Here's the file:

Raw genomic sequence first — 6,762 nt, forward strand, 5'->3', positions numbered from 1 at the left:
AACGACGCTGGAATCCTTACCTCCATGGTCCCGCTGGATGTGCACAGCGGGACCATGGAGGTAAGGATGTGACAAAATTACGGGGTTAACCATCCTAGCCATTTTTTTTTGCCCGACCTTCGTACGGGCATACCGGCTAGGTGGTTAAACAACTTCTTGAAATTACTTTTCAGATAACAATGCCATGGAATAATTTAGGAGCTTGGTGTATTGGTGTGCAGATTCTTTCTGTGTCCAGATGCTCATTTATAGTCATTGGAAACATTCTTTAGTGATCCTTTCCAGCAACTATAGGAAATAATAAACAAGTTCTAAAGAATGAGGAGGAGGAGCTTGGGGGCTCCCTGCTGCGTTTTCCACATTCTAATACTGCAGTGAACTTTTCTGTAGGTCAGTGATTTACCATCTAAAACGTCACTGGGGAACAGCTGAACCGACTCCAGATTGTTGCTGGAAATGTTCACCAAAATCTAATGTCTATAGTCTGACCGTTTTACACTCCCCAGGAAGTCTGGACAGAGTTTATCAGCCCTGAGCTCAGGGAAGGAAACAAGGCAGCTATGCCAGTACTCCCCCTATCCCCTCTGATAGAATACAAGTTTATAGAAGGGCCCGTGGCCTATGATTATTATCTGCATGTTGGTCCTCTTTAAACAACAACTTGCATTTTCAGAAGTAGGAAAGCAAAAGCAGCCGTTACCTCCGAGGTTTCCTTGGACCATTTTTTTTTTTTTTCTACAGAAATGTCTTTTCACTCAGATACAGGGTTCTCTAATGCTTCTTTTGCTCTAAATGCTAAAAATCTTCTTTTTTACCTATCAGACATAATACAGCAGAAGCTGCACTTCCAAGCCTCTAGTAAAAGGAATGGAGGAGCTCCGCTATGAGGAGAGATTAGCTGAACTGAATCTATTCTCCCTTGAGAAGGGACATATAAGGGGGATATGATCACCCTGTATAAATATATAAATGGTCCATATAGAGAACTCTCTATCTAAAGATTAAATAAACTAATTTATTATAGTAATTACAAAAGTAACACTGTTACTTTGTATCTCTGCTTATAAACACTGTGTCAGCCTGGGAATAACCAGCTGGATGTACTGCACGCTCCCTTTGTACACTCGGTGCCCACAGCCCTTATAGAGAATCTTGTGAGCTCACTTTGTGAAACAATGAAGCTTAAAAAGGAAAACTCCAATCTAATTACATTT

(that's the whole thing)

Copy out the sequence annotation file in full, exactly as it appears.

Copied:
Raw genomic sequence first — 6,762 nt, forward strand, 5'->3', positions numbered from 1 at the left:
AACGACGCTGGAATCCTTACCTCCATGGTCCCGCTGGATGTGCACAGCGGGACCATGGAGGTAAGGATGTGACAAAATTACGGGGTTAACCATCCTAGCCATTTTTTTTTGCCCGACCTTCGTACGGGCATACCGGCTAGGTGGTTAAACAACTTCTTGAAATTACTTTTCAGATAACAATGCCATGGAATAATTTAGGAGCTTGGTGTATTGGTGTGCAGATTCTTTCTGTGTCCAGATGCTCATTTATAGTCATTGGAAACATTCTTTAGTGATCCTTTCCAGCAACTATAGGAAATAATAAACAAGTTCTAAAGAATGAGGAGGAGGAGCTTGGGGGCTCCCTGCTGCGTTTTCCACATTCTAATACTGCAGTGAACTTTTCTGTAGGTCAGTGATTTACCATCTAAAACGTCACTGGGGAACAGCTGAACCGACTCCAGATTGTTGCTGGAAATGTTCACCAAAATCTAATGTCTATAGTCTGACCGTTTTACACTCCCCAGGAAGTCTGGACAGAGTTTATCAGCCCTGAGCTCAGGGAAGGAAACAAGGCAGCTATGCCAGTACTCCCCCTATCCCCTCTGATAGAATACAAGTTTATAGAAGGGCCCGTGGCCTATGATTATTATCTGCATGTTGGTCCTCTTTAAACAACAACTTGCATTTTCAGAAGTAGGAAAGCAAAAGCAGCCGTTACCTCCGAGGTTTCCTTGGACCATTTTTTTTTTTTTTCTACAGAAATGTCTTTTCACTCAGATACAGGGTTCTCTAATGCTTCTTTTGCTCTAAATGCTAAAAATCTTCTTTTTTACCTATCAGACATAATACAGCAGAAGCTGCACTTCCAAGCCTCTAGTAAAAGGAATGGAGGAGCTCCGCTATGAGGAGAGATTAGCTGAACTGAATCTATTCTCCCTTGAGAAGGGACATATAAGGGGGATATGATCACCCTGTATAAATATATAAATGGTCCATATAGAGAACTCTCTATCTAAAGATTAAATAAACTAATTTATTATAGTAATTACAAAAGTAACACTGTTACTTTGTATCTCTGCTTATAAACACTGTGTCAGCCTGGGAATAACCAGCTGGATGTACTGCACGCTCCCTTTGTACACTCGGTGCCCACAGCCCTTATAGAGAATCTTGTGAGCTCACTTTGTGAAACAATGAAGCTTAAAAAGGAAAACTCCAATCTAATTACATTT